Nicholas Falcone, a second-year graduate student in the Sorensen Lab, has won a Graduate School Teaching Award for exceptional contributions during the fall semester as an assistant in instruction at the Department of Chemistry.
Falcone, the head preceptor for Chem 304 and an assistant instructor for Chem 301, is one of 34 graduate students selected from across the campus to receive this highly competitive award. The annual program is administered by the Office of the Dean of the Graduate School and the McGraw Center for Teaching and Learning.
“The University’s unprecedented move to online courses and meetings last spring semester and continued limitations around in‐person courses this academic year have again reminded all of us at the University of the essential and critical role graduate students play in the teaching and research mission of Princeton,” wrote Deputy Dean and Acting Dean of the Graduate School Cole Crittenden in a letter to Falcone.
Falcone said this is an especially important award for him because he realizes the value of the mentorship he received as an undergraduate at Hamilton College in New York.
“I didn’t come from a background where my whole family was in chemistry or I had a ton of people around me when I was growing up who did what I wanted to do. So it was very hard to find that support,” said Falcone, whose research here at Frick Laboratory focuses on natural products synthesis. “When I found those people and they cared and put in a lot of time on my behalf, that meant the world to me. I would not be here without them.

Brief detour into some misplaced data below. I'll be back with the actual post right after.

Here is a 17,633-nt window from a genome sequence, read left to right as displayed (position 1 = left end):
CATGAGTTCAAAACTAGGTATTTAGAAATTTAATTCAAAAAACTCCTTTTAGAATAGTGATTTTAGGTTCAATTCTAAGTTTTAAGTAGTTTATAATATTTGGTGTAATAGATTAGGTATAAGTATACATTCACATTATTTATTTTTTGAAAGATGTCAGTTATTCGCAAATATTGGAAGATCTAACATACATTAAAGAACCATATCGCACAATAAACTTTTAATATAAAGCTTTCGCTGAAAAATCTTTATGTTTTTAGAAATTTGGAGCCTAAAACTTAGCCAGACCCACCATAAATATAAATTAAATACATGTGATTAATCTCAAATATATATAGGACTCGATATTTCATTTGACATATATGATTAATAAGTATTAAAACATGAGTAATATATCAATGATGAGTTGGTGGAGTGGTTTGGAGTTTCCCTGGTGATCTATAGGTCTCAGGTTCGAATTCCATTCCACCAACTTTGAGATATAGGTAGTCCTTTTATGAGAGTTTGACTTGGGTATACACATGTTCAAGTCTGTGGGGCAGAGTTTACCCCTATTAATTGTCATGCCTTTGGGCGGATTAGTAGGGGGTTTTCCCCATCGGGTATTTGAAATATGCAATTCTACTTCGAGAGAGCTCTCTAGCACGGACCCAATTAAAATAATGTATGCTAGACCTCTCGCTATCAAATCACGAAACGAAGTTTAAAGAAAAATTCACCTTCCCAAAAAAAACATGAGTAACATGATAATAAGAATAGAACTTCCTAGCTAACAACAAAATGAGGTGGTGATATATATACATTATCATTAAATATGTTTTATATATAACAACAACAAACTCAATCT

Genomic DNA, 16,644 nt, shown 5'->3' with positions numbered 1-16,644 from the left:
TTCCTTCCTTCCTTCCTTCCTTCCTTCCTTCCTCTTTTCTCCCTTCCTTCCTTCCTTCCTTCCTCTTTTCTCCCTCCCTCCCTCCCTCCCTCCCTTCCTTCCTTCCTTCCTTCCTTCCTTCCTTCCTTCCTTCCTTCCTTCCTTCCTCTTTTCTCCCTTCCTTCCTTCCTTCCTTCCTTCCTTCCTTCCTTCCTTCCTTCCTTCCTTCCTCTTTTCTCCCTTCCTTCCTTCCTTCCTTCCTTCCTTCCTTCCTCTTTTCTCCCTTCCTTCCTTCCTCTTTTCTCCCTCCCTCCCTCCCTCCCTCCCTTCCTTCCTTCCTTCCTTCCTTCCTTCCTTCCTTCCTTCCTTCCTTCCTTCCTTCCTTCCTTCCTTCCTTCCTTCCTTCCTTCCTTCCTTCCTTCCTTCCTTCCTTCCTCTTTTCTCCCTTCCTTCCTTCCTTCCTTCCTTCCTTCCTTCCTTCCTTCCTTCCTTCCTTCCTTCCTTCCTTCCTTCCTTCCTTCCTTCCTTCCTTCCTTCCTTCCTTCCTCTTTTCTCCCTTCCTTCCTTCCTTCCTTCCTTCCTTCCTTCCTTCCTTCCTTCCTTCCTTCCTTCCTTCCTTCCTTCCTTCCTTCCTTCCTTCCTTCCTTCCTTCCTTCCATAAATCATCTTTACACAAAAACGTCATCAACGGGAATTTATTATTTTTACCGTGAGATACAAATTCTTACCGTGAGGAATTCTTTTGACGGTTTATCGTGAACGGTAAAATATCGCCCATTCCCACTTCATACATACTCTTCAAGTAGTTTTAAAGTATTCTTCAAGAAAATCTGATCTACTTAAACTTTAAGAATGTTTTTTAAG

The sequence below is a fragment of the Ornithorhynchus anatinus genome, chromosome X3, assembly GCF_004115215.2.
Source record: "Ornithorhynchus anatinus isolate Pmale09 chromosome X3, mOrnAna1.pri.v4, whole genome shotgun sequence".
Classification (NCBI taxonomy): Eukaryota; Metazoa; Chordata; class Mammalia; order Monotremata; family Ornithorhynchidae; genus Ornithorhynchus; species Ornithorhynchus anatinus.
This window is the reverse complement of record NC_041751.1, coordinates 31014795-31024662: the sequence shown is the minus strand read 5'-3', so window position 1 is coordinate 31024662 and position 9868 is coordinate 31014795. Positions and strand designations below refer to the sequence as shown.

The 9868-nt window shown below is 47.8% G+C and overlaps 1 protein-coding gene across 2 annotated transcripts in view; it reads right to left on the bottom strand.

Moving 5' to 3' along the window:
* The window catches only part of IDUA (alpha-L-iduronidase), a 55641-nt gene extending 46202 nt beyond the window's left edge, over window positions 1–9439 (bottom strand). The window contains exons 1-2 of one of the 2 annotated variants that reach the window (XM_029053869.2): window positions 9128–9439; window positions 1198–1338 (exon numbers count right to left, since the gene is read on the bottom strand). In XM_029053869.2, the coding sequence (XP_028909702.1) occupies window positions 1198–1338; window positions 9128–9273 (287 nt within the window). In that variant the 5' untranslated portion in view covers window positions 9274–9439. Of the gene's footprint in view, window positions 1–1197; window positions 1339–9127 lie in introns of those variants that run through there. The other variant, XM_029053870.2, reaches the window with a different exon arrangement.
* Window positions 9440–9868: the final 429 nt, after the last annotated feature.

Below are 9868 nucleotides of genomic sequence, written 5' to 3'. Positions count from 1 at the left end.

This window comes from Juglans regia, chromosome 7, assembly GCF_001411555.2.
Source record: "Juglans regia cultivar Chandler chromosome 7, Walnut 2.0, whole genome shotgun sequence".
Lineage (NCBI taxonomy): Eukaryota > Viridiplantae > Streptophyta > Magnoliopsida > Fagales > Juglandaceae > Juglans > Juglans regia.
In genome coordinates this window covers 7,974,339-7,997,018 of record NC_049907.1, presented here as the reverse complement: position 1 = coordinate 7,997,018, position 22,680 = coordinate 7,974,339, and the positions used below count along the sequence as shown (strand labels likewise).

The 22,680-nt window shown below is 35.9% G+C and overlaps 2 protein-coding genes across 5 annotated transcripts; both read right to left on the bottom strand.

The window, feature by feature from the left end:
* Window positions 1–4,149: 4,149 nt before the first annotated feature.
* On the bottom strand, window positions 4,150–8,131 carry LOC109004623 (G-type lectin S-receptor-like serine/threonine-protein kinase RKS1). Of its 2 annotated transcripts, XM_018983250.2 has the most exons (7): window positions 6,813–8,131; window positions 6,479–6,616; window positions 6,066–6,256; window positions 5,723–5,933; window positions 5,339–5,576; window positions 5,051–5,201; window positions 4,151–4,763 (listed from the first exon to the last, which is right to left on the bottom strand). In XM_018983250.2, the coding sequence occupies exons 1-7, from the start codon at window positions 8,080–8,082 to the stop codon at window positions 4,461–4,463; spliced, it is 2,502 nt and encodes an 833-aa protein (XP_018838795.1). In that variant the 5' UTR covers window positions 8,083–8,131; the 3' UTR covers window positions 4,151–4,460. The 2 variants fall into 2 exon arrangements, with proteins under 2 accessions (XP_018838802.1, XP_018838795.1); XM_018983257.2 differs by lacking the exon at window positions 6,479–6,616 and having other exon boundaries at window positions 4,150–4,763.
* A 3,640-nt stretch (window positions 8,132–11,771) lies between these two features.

“Career-wise, this is also something that I want to do. I would love to teach at a primarily undergraduate institution like Hamilton,” Falcone added. “I really care about this a lot and I really care about the students. It’s very rewarding to go through this process with them.”
Falcone was nominated for the award by Erik Sorensen, Arthur Allan Patchett Professor in Organic Chemistry and professor of chemistry. “Nick’s dedication to the teaching of undergraduate organic chemistry at Princeton is extraordinary,” said Sorensen. “The numerous emails I received from his students praising his dedication to their learning definitely contributed to my decision to nominate him for this distinction. It’s actually rare to receive unsolicited emails from students in the course of the semester.
“As my head preceptor, Nick handles his duties with the highest level of skill and enthusiasm. It is a real pleasure to work with him.”
Falcone graduated from Hamilton in 2019 with honors in chemistry. There, he worked with Robin Kinnel using synthetic methods to prepare potentially bioactive analogs of cryptomaldamide. He also did research with Dirk Trauner at New York University.
Falcone won the David V. Milligan ’62 Fellowship from the Department of Chemistry in May 2020.